Attention deficit hyperactivity disorder (ADHD) has become an increasing commonplace childhood malady, affecting somewhere between 5 to 9 percent of American children ever year.

Back in 2012, a blog was written claiming it explained the reason “Why French Kids Don’t Have ADHD.” In the article, Dr. Marilyn Wedge made the astonishing claim that while American children suffered ADHD prevalence rates of around 9 percent, French children have a prevalence rate of “less than 0.5 percent.”

The only problem with this claim? It’s not true.

The article appeared on Psychology Today, that bastion of lowest common denominator, pop psychology content, and it remains one of their most shared articles on social media. You’d think that at some point in the intervening 6 years since it was written, somebody would’ve checked and verified the article’s claims.

It certainly would’ve been easy, as it only took a few minutes to debunk the claim with a study by Lecendreux and colleagues (2011) that examined the prevalence of attention deficit hyperactivity disorder and its associated features among children in France.

“Earlier studies point to the prevalence of attention deficit hyperactivity disorder (ADHD) to be similar around the world,” the researchers noted. “There is, however, a wide variety in estimates. The prevalence of ADHD in youth has never been examined in France.”

So they set out to conduct a systematic study of ADHD prevalence rates in France starting off with 18 million telephone numbers, randomly selecting 7,912 of them. Out of 4,186 eligible families, they successfully recruited 1,012 of them to take part in a fairly extensive and detailed telephone interview. According to the researchers, the interview “covered family living situation, school performance, symptoms of ADHD, conduct disorder (CD), and oppositional-defiant disorder (ODD), and other features of ADHD.”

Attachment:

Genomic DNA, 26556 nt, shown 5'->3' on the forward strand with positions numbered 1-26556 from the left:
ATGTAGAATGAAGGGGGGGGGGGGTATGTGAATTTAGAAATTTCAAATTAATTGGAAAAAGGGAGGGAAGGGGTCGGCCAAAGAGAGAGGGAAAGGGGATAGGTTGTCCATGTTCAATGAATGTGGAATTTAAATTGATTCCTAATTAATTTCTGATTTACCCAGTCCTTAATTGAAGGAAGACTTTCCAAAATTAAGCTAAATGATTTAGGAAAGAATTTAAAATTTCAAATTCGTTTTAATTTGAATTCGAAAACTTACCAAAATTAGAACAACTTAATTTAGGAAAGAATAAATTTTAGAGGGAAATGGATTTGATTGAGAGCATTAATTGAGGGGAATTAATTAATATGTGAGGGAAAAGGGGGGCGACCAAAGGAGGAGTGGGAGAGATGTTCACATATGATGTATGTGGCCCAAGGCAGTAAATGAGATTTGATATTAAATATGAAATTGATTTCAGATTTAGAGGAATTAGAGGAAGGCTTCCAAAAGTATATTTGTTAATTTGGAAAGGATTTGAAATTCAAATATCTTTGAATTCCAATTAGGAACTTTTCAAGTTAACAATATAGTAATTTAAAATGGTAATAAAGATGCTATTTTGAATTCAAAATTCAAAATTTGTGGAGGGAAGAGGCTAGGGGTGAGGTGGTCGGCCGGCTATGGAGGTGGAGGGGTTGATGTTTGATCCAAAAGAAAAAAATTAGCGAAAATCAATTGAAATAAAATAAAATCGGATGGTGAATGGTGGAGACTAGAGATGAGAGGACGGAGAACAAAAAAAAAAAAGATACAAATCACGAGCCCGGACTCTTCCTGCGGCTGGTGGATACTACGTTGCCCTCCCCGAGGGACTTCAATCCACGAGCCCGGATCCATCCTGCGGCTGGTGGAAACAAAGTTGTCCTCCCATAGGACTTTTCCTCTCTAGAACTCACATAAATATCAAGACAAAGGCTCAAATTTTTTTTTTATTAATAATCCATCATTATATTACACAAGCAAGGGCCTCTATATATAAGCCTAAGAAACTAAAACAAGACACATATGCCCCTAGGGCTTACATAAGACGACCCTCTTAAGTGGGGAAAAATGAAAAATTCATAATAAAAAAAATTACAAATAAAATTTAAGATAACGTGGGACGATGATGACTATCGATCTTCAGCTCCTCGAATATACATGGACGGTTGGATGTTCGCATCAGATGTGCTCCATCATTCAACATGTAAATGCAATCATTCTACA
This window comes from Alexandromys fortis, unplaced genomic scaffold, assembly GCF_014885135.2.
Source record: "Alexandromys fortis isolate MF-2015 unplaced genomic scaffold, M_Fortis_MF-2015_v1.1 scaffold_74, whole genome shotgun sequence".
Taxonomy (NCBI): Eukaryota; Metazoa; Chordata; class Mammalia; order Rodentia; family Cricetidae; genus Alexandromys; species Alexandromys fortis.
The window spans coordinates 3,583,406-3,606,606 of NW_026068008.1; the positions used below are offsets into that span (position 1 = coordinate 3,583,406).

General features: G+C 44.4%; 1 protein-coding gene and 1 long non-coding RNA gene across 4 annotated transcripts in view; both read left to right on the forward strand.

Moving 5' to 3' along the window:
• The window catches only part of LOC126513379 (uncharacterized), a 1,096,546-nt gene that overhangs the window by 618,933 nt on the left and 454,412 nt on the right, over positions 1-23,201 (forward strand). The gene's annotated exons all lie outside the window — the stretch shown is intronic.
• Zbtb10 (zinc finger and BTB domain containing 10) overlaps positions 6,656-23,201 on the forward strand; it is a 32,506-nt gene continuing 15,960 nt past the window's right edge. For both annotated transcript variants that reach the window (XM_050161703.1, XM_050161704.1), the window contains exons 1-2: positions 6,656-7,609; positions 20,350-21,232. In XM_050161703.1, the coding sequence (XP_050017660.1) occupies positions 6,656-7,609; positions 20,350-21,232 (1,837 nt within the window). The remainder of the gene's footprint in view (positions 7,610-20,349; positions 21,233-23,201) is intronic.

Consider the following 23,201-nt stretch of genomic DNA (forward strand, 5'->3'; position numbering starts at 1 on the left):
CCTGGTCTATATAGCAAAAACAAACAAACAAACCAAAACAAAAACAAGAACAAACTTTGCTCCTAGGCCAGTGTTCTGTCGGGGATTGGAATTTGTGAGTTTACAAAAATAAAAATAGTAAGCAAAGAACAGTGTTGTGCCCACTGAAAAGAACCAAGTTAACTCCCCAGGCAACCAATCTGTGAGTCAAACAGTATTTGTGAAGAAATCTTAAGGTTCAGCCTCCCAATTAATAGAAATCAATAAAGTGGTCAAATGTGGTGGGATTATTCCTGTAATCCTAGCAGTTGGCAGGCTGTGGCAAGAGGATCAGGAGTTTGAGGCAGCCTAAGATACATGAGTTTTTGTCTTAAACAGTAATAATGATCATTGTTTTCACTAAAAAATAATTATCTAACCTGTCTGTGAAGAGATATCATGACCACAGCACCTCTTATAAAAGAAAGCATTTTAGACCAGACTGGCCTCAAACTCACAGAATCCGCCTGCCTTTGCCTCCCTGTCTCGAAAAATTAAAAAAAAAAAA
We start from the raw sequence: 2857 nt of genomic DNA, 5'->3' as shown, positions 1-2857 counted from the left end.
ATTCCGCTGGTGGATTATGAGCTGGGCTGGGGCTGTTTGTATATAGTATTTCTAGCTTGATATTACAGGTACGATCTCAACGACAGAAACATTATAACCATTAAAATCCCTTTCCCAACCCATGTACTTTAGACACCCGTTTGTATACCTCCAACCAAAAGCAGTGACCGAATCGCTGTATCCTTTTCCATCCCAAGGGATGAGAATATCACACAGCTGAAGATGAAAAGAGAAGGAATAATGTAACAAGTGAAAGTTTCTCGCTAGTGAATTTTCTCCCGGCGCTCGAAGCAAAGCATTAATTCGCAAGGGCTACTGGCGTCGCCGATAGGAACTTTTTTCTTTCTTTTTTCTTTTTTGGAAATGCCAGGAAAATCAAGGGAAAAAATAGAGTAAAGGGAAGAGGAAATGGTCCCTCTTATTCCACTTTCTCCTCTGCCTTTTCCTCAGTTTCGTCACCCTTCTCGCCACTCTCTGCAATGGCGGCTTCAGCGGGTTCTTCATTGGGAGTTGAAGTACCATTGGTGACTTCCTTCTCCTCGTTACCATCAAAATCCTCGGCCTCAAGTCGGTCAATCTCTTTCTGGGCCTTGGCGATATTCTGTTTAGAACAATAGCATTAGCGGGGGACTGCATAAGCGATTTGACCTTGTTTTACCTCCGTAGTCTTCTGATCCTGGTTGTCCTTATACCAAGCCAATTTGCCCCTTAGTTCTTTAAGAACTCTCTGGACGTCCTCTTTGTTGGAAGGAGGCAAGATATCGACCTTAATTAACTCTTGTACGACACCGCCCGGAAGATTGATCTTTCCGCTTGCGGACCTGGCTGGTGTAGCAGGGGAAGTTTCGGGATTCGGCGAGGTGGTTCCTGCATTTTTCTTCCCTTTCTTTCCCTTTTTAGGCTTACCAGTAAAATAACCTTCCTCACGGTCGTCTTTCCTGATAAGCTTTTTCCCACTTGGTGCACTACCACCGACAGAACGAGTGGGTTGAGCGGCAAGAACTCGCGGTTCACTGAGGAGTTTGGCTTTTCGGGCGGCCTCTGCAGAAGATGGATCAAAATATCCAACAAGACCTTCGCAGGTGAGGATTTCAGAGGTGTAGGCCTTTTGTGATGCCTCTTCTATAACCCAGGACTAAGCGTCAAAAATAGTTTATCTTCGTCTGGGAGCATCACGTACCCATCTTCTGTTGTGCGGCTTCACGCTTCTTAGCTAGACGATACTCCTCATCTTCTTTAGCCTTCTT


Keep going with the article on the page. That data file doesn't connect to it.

The researchers found that the prevalence of ADHD in French children was between 3.5 and 5.6 percent. This is right in line with the estimate provided by the American Psychiatric Association of 5 percent (American Psychiatric Association, 2013). It is, however, lower than the U.S. Centers for Disease Control and Prevention’s (CDC) estimate of 9.4 percent.

ADHD is much more prevalent in France than what Dr. Wedge claims. And, yes, while it may be somewhat less than the U.S. rate, it is not significantly different. As the researchers note, “The epidemiology of ADHD in French children is similar to the epidemiology of ADHD in other countries” (Lecendreux et al., 2011).

In other words, according to French researchers, ADHD prevalence rates are not significantly different than those found in other countries. The whole premise of Dr. Wedge’s article is untrue, at least according to this study. ((Adding insult to injury, this study was published seven months before the Psychology Today’s article making this false claim, so it was easily verifiable ahead of its publication.))

According to Dr. Wedge, the reason for the differences in prevalence of ADHD between the two countries (despite such a difference not really existing) is due to the way the two societies view the disorder. She suggests that American psychologists and psychiatrists view ADHD purely as a “biological disorder with biological causes.”